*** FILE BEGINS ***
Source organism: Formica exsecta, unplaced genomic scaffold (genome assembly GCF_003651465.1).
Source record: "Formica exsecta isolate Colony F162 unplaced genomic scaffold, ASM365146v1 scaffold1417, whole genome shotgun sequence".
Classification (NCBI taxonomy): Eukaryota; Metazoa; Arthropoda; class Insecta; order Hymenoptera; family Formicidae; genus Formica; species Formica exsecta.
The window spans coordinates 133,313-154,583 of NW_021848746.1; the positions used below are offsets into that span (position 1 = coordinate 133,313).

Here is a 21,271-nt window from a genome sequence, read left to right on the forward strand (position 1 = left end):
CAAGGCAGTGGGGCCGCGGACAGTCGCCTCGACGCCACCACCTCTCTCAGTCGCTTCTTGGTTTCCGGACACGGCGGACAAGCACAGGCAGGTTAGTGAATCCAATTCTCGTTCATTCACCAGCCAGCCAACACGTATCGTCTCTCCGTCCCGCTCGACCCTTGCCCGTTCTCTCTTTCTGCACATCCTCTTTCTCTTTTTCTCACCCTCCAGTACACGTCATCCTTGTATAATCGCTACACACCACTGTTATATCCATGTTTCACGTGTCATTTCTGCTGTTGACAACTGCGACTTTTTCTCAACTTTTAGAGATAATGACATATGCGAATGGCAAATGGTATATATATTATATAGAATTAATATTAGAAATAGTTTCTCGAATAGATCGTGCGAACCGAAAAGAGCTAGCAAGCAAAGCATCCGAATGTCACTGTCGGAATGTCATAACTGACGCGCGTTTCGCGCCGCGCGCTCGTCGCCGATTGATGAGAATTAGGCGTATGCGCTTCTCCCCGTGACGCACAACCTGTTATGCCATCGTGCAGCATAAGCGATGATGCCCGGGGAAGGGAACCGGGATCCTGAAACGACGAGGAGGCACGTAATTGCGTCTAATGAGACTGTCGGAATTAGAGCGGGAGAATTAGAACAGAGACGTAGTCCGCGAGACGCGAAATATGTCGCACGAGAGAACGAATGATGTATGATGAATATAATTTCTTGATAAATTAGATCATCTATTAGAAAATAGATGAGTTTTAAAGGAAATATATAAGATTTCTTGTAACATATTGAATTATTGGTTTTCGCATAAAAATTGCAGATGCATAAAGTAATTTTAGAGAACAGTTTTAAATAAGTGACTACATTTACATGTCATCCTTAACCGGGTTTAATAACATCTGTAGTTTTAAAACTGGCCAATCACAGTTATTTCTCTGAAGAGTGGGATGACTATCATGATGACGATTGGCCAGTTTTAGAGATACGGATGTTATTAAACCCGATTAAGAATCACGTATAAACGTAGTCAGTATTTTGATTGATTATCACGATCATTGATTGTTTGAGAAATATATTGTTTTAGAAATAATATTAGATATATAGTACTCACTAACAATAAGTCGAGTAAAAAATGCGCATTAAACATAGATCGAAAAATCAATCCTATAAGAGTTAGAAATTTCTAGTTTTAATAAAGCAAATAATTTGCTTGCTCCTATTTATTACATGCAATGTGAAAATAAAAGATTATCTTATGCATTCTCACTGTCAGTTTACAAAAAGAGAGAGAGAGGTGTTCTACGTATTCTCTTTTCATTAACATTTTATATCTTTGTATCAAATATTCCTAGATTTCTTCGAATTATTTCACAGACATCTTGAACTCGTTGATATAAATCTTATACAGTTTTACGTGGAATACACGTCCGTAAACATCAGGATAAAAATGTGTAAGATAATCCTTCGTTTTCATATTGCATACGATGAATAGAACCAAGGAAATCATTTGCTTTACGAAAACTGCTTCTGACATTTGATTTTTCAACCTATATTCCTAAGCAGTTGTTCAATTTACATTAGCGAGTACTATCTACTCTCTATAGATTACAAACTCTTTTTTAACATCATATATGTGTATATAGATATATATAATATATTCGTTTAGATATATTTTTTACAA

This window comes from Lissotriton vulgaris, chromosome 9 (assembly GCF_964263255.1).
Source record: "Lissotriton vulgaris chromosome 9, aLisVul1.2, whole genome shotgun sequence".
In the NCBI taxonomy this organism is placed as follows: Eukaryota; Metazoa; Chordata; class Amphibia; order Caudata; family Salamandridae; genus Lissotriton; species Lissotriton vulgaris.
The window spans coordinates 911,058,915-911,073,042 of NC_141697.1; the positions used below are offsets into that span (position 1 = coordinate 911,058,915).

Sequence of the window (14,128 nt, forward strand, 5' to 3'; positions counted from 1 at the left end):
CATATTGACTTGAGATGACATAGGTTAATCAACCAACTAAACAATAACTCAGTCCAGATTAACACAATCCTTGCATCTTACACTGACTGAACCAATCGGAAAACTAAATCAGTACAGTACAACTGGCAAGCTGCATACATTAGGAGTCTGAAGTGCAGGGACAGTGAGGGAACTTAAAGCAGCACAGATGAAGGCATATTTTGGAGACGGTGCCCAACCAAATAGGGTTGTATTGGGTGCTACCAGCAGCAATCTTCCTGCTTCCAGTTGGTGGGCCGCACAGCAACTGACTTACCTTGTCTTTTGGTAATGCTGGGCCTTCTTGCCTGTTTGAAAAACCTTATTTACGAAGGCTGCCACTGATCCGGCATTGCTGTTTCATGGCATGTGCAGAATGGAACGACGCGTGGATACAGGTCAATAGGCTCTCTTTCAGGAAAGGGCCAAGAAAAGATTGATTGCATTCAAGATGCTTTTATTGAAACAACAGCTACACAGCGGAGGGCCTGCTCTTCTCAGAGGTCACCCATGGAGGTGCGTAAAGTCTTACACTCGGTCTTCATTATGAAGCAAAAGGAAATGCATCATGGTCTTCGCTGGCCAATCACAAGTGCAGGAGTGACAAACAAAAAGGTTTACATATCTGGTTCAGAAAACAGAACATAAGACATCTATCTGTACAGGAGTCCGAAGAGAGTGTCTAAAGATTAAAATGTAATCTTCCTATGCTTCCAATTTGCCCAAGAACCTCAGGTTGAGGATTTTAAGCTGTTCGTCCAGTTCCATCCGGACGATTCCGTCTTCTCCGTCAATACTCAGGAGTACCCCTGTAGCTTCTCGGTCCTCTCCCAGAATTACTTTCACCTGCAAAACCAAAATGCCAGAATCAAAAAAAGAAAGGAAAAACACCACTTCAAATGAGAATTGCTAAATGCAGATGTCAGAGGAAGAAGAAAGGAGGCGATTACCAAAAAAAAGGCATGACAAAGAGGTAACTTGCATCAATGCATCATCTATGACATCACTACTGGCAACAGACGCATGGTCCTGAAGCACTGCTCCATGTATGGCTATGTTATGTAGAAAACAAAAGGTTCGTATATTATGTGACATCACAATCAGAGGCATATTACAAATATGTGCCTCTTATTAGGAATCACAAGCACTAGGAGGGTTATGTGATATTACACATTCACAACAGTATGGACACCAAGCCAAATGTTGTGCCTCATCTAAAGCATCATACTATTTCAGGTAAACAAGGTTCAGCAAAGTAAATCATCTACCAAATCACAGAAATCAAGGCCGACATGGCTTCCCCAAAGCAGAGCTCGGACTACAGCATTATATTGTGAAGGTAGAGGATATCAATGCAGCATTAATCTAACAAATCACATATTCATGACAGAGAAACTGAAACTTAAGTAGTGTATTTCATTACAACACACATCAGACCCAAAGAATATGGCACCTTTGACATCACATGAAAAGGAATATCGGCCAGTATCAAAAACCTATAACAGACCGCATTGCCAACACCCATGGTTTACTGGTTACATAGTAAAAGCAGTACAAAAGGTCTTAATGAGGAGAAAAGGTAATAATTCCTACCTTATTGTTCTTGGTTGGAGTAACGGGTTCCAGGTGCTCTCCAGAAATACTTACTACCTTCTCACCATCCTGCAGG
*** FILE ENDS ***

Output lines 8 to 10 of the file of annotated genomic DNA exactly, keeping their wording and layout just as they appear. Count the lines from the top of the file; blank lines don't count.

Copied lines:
Source record: "Lissotriton vulgaris chromosome 9, aLisVul1.2, whole genome shotgun sequence".
In the NCBI taxonomy this organism is placed as follows: Eukaryota; Metazoa; Chordata; class Amphibia; order Caudata; family Salamandridae; genus Lissotriton; species Lissotriton vulgaris.
The window spans coordinates 911,058,915-911,073,042 of NC_141697.1; the positions used below are offsets into that span (position 1 = coordinate 911,058,915).